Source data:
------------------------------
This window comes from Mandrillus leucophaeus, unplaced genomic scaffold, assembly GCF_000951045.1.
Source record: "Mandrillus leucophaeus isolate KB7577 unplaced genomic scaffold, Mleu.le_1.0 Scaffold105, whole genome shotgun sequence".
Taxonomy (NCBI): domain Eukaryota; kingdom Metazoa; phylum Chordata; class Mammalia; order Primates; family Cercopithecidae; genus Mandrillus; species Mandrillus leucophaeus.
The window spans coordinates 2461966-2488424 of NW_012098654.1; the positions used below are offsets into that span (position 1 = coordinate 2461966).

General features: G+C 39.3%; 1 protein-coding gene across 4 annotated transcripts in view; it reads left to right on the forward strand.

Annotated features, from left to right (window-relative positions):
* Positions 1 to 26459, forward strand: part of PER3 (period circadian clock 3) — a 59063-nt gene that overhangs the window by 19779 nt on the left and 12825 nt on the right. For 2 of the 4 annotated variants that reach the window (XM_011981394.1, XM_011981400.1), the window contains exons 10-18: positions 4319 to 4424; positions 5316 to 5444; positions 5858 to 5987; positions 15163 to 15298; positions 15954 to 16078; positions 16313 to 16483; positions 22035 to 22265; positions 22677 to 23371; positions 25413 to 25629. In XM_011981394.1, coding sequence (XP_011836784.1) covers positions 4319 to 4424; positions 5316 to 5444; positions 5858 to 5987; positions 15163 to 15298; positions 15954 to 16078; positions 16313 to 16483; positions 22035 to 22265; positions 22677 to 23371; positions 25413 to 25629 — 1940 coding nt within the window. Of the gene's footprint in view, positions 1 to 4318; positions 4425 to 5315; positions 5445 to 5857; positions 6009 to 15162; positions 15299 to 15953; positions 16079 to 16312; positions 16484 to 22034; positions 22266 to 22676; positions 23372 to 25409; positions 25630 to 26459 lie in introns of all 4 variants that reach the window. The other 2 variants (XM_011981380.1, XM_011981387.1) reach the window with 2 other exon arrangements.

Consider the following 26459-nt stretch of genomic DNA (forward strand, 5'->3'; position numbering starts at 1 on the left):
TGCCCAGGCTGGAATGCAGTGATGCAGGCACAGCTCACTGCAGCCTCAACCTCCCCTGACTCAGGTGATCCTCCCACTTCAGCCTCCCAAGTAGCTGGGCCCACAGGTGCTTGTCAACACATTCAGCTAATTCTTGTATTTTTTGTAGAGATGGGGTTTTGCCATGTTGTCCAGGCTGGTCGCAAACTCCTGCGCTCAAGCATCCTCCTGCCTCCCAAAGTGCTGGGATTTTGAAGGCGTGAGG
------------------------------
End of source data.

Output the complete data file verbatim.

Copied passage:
This window comes from Mandrillus leucophaeus, unplaced genomic scaffold, assembly GCF_000951045.1.
Source record: "Mandrillus leucophaeus isolate KB7577 unplaced genomic scaffold, Mleu.le_1.0 Scaffold105, whole genome shotgun sequence".
Taxonomy (NCBI): domain Eukaryota; kingdom Metazoa; phylum Chordata; class Mammalia; order Primates; family Cercopithecidae; genus Mandrillus; species Mandrillus leucophaeus.
The window spans coordinates 2461966-2488424 of NW_012098654.1; the positions used below are offsets into that span (position 1 = coordinate 2461966).

General features: G+C 39.3%; 1 protein-coding gene across 4 annotated transcripts in view; it reads left to right on the forward strand.

Annotated features, from left to right (window-relative positions):
* Positions 1 to 26459, forward strand: part of PER3 (period circadian clock 3) — a 59063-nt gene that overhangs the window by 19779 nt on the left and 12825 nt on the right. For 2 of the 4 annotated variants that reach the window (XM_011981394.1, XM_011981400.1), the window contains exons 10-18: positions 4319 to 4424; positions 5316 to 5444; positions 5858 to 5987; positions 15163 to 15298; positions 15954 to 16078; positions 16313 to 16483; positions 22035 to 22265; positions 22677 to 23371; positions 25413 to 25629. In XM_011981394.1, coding sequence (XP_011836784.1) covers positions 4319 to 4424; positions 5316 to 5444; positions 5858 to 5987; positions 15163 to 15298; positions 15954 to 16078; positions 16313 to 16483; positions 22035 to 22265; positions 22677 to 23371; positions 25413 to 25629 — 1940 coding nt within the window. Of the gene's footprint in view, positions 1 to 4318; positions 4425 to 5315; positions 5445 to 5857; positions 6009 to 15162; positions 15299 to 15953; positions 16079 to 16312; positions 16484 to 22034; positions 22266 to 22676; positions 23372 to 25409; positions 25630 to 26459 lie in introns of all 4 variants that reach the window. The other 2 variants (XM_011981380.1, XM_011981387.1) reach the window with 2 other exon arrangements.

Consider the following 26459-nt stretch of genomic DNA (forward strand, 5'->3'; position numbering starts at 1 on the left):
TGCCCAGGCTGGAATGCAGTGATGCAGGCACAGCTCACTGCAGCCTCAACCTCCCCTGACTCAGGTGATCCTCCCACTTCAGCCTCCCAAGTAGCTGGGCCCACAGGTGCTTGTCAACACATTCAGCTAATTCTTGTATTTTTTGTAGAGATGGGGTTTTGCCATGTTGTCCAGGCTGGTCGCAAACTCCTGCGCTCAAGCATCCTCCTGCCTCCCAAAGTGCTGGGATTTTGAAGGCGTGAGG